Shayk Muhammed Evans, Shi’a Muslim, also emphasised restorative justice as being at the heart of Islam. Law is a mercy he said. Referring to the Shi’a ”school” Shayk Muhammed said that secular law and its rulings if considered just are taken into Islamic law. He considered that Sharia Law is not a judge but aimed at the goal of encouraging a perpetrator to repent. This emphasis supports the reform and reduction of sentences for those who have committed wrong.
Trisha Bradbury, Quaker, is a chaplain who has been very involved in the criminal justice system. She referred to an important fundamental approach in the Quaker movement, in terms of its advocacy of peace, namely to “let your life speak”, making reference to the words of Elizabeth Fry, the inspirational nineteenth century prison reformer who was a Quaker and Christian. Project established in the modern Quaker movement that represent the way Quakers approach justice are initiatives such as the “Circles of Support” system for sex offenders, Crime and Community Justice Group and the Quaker Prison Ministry Group. Such projects are aimed at providing connection and friendship guided by the principle of restorative justice, and a faith that a perpetrator can reform and that punitive forms of justice are not only anti-humanitarian but also counter-productive.
Finally, Gopinder Kaur Sagoo, Sikh, spoke poetically about the Sikh way which encourages us to see the bigger picture that spiritual faith gives us as humans. Gopinder said “Moon and moonlight fills the courtyard of the mind, it helps you to see the bigger perspective, and faith is our ally. The fundamental approach of the Sikh faith is a universal one, namely to respond to the question: “how do you bring the good (of God) to all”, and for the wider benefit of humanity. Gopinder said that the faith communities should bring the thinking of the spiritual perspective to questions of crime and Sikhism is trans-national in its compassionate and universal aims.
1. Edd Williams (Chief Inspector Sth Worcs. West Mercia Police) and Kevin Purcell (Superintendent also West Mercia Police) led an interactive session and gave information about hate crime, its aetiology, impact on the community, individuals and the role of the constabulary.
The basis of hate crime and its definition in a broader sense relates to the targeting of people based on difference or that makes a person stand out. Edd explained how all reported incidents of hate crime are “run by” & noted by the Hate Incident Partnership Board. This is made up of voluntary members & the police to monitor trends in hate crime and act as an advisory board. There is also a specific IAG that looks at BME matters and allows for a forum in which the police can evaluate their approach.
Kevin referred to the Safer Places Scheme – this is a scheme that identifies shops and other public places that are “safe”, identified by a sticker in the window, where someone who is being targeted can seek refuge and report a hate related incident.
2a). Dr. Andrew Todd (Dept. for Chaplaincy Studies, Cardiff) presented findings from his research into chaplaincy provision in prisons. One thing that stands out when considering the care of prisoners is the vocational aspect of the pastoral care provided by chaplains that is vital in contrast to the role of a prison officer. In terms of the latter it is necessary to keep certain boundaries in order maintain the safe management of the prison environment, that can as we know be volatile. This can be summed up in Dr. Todds words that “Chaplains are the ears as opposed to (the PO’s) gaze. In this sense chaplains are “counter-cultural” in the prison context, provide a safe place, are multi-faith, monitors of extremism and a resource for fostering “restorative justice”.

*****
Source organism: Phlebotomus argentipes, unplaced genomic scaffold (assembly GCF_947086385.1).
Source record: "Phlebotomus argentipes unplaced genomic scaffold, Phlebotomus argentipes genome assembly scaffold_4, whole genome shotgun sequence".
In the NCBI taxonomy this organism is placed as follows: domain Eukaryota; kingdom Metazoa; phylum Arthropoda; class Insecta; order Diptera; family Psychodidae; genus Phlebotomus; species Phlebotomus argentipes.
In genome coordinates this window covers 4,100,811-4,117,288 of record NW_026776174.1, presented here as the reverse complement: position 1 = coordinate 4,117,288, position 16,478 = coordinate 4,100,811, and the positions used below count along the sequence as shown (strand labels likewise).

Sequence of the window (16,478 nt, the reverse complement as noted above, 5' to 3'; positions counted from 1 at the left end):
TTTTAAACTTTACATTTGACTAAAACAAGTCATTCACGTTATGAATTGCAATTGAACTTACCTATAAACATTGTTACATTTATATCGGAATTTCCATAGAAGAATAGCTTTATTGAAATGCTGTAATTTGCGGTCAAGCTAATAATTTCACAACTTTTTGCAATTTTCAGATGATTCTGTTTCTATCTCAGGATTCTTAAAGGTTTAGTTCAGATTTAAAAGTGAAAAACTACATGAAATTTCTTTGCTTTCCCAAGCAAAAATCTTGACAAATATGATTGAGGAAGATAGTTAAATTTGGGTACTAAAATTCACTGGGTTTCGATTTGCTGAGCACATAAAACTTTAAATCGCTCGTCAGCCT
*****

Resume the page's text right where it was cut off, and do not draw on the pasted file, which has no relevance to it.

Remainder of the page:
From the prison service point of view the practicing of faith has to be considered legally as a fundamental human right. Dr. Todd said that one thing he found striking was the extent of co-operation between chaplaincy and the prison services, but where there were tensions this was to do with the imbalance in resources, the former lacking in comparison to the latter.
2b) Imam Mohammed Ifzal & Rev’d Charmian Manship from the perspective of being inter-faith chaplains at HMP Hewell. Ifzal explained how the first Muslim chaplain came into the prison services back in 2001. Muslims he said made up 12% of the prison population. The mandate, to put prison chaplaincy into context, is the Prison Act 1952 which states that “there will be an Anglican chaplain in all prisons”. This is now considered a de facto statement of statutory obligation for prisons to have chaplaincy services that reflect the different faiths of the prison population. In practice Izfal said “you wouldn’t have a prison without a multi-faith chaplaincy team now”. Ifzal and Charmain talked candidly about their work giving examples of people they have worked with. The duties of prison chaplains fall into three basic areas:
- faith based duties
- statutory (i.e. governed by the Prison service and Prison Act)
By far the most significant aspect of the role is the generic pastoral one. Faith is not the focus in the interaction with individual prisoners for the most part but rather faith supports the practitioner. This requires a perspective of respect for and, welcoming of, “otherness” on the part of the individual chaplains who make up the team.
The day wrapped up with a short presentation from Rt Rev’d Graham Usher, the Bishop of Dudley who introduced us to a criminal justice related volunteering website. This was developed in collaboration between the diocese of Worcester CJ group and the University.
Rev’d Jnañamati Williams, OAB